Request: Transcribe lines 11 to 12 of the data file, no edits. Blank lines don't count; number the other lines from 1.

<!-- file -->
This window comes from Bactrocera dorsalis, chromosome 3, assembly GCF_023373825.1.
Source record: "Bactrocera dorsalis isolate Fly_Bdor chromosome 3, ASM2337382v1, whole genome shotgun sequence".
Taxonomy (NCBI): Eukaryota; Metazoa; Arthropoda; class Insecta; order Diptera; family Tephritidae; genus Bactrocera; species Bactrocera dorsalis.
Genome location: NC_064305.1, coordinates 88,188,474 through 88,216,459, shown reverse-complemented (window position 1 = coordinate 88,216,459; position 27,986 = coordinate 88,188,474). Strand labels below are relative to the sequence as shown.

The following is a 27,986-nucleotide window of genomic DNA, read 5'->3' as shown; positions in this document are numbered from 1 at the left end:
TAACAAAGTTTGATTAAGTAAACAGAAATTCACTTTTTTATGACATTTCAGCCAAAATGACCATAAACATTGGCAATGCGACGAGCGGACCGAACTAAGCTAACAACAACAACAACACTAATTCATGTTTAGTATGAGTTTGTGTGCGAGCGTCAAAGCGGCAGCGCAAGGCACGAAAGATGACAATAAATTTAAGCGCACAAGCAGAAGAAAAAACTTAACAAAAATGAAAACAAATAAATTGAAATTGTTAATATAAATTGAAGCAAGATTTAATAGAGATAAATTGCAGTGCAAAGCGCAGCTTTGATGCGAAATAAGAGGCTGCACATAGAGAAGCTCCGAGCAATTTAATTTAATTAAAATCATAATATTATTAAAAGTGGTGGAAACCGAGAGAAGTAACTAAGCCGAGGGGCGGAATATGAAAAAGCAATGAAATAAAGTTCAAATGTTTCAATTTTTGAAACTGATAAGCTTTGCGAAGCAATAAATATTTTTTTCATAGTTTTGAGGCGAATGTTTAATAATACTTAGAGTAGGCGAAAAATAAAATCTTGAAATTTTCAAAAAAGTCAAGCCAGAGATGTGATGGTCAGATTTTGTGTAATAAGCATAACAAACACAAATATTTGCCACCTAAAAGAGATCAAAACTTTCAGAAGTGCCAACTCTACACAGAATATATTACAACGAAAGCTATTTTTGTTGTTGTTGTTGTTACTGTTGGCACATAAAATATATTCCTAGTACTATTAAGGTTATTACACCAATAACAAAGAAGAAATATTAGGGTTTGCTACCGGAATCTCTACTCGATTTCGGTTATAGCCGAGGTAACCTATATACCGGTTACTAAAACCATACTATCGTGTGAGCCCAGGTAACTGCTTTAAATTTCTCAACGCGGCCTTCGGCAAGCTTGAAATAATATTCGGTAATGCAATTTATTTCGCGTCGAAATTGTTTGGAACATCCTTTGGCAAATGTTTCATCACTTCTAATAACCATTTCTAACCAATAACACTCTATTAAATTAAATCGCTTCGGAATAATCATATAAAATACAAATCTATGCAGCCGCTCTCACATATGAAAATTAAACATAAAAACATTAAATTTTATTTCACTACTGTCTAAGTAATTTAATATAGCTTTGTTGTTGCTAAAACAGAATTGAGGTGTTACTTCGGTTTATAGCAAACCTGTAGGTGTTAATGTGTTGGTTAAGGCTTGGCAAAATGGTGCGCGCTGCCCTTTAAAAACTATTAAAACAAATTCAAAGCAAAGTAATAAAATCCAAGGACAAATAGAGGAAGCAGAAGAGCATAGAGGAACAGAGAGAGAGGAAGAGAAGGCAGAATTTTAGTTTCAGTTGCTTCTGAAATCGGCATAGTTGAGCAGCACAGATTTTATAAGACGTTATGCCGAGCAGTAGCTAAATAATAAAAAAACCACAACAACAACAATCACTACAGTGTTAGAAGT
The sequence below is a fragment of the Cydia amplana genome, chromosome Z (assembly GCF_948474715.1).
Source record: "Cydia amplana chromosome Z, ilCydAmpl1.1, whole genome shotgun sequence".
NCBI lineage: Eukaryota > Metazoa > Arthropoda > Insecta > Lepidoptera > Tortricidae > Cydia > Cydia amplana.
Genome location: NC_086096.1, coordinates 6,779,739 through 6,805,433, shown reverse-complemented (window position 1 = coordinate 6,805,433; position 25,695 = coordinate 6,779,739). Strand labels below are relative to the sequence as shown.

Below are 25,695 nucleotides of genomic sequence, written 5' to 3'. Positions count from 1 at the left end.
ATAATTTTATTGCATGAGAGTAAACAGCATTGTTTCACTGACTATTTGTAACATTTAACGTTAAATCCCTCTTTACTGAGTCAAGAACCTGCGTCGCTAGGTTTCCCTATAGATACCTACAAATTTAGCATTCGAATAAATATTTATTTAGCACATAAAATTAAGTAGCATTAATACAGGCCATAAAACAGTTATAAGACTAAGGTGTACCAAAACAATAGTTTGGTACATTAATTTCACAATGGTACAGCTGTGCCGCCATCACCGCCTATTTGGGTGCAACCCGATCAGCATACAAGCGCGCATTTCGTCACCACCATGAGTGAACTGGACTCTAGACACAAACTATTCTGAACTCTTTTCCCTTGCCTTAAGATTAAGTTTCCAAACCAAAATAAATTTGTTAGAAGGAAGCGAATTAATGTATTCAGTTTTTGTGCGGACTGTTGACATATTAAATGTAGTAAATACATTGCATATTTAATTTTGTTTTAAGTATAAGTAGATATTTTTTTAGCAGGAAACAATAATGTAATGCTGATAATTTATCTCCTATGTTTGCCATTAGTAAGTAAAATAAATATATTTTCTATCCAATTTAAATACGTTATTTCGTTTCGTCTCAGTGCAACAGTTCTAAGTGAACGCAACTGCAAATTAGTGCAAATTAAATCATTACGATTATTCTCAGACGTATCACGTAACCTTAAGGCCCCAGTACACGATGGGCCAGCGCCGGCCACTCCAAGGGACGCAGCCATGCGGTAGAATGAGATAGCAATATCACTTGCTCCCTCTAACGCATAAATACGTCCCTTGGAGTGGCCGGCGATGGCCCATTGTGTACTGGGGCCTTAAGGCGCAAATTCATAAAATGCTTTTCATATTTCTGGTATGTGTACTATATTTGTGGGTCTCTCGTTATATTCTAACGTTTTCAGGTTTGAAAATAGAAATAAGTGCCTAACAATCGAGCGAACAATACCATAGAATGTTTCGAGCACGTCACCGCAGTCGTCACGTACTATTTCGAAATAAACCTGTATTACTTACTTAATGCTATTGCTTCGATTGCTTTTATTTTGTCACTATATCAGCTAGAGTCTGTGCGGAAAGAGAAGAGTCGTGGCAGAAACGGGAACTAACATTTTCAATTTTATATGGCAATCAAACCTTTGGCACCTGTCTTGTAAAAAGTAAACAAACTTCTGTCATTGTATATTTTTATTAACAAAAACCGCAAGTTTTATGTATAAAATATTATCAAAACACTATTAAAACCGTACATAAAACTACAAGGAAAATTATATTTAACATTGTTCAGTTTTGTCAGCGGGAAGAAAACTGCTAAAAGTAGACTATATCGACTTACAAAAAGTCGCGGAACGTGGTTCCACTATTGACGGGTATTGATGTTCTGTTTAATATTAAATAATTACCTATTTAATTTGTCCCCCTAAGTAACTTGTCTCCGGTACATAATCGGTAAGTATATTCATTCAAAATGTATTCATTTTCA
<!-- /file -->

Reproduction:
Below are 25,695 nucleotides of genomic sequence, written 5' to 3'. Positions count from 1 at the left end.
ATAATTTTATTGCATGAGAGTAAACAGCATTGTTTCACTGACTATTTGTAACATTTAACGTTAAATCCCTCTTTACTGAGTCAAGAACCTGCGTCGCTAGGTTTCCCTATAGATACCTACAAATTTAGCATTCGAATAAATATTTATTTAGCACATAAAATTAAGTAGCATTAATACAGGCCATAAAACAGTTATAAGACTAAGGTGTACCAAAACAATAGTTTGGTACATTAATTTCACAATGGTACAGCTGTGCCGCCATCACCGCCTATTTGGGTGCAACCCGATCAGCATACAAGCGCGCATTTCGTCACCACCATGAGTGAACTGGACTCTAGACACAAACTATTCTGAACTCTTTTCCCTTGCCTTAAGATTAAGTTTCCAAACCAAAATAAATTTGTTAGAAGGAAGCGAATTAATGTATTCAGTTTTTGTGCGGACTGTTGACATATTAAATGTAGTAAATACATTGCATATTTAATTTTGTTTTAAGTATAAGTAGATATTTTTTTAGCAGGAAACAATAATGTAATGCTGATAATTTATCTCCTATGTTTGCCATTAGTAAGTAAAATAAATATATTTTCTATCCAATTTAAATACGTTATTTCGTTTCGTCTCAGTGCAACAGTTCTAAGTGAACGCAACTGCAAATTAGTGCAAATTAAATCATTACGATTATTCTCAGACGTATCACGTAACCTTAAGGCCCCAGTACACGATGGGCCAGCGCCGGCCACTCCAAGGGACGCAGCCATGCGGTAGAATGAGATAGCAATATCACTTGCTCCCTCTAACGCATAAATACGTCCCTTGGAGTGGCCGGCGATGGCCCATTGTGTACTGGGGCCTTAAGGCGCAAATTCATAAAATGCTTTTCATATTTCTGGTATGTGTACTATATTTGTGGGTCTCTCGTTATATTCTAACGTTTTCAGGTTTGAAAATAGAAATAAGTGCCTAACAATCGAGCGAACAATACCATAGAATGTTTCGAGCACGTCACCGCAGTCGTCACGTACTATTTCGAAATAAACCTGTATTACTTACTTAATGCTATTGCTTCGATTGCTTTTATTTTGTCACTATATCAGCTAGAGTCTGTGCGGAAAGAGAAGAGTCGTGGCAGAAACGGGAACTAACATTTTCAATTTTATATGGCAATCAAACCTTTGGCACCTGTCTTGTAAAAAGTAAACAAACTTCTGTCATTGTATATTTTTATTAACAAAAACCGCAAGTTTTATGTATAAAATATTATCAAAACACTATTAAAACCGTACATAAAACTACAAGGAAAATTATATTTAACATTGTTCAGTTTTGTCAGCGGGAAGAAAACTGCTAAAAGTAGACTATATCGACTTACAAAAAGTCGCGGAACGTGGTTCCACTATTGACGGGTATTGATGTTCTGTTTAATATTAAATAATTACCTATTTAATTTGTCCCCCTAAGTAACTTGTCTCCGGTACATAATCGGTAAGTATATTCATTCAAAATGTATTCATTTTCA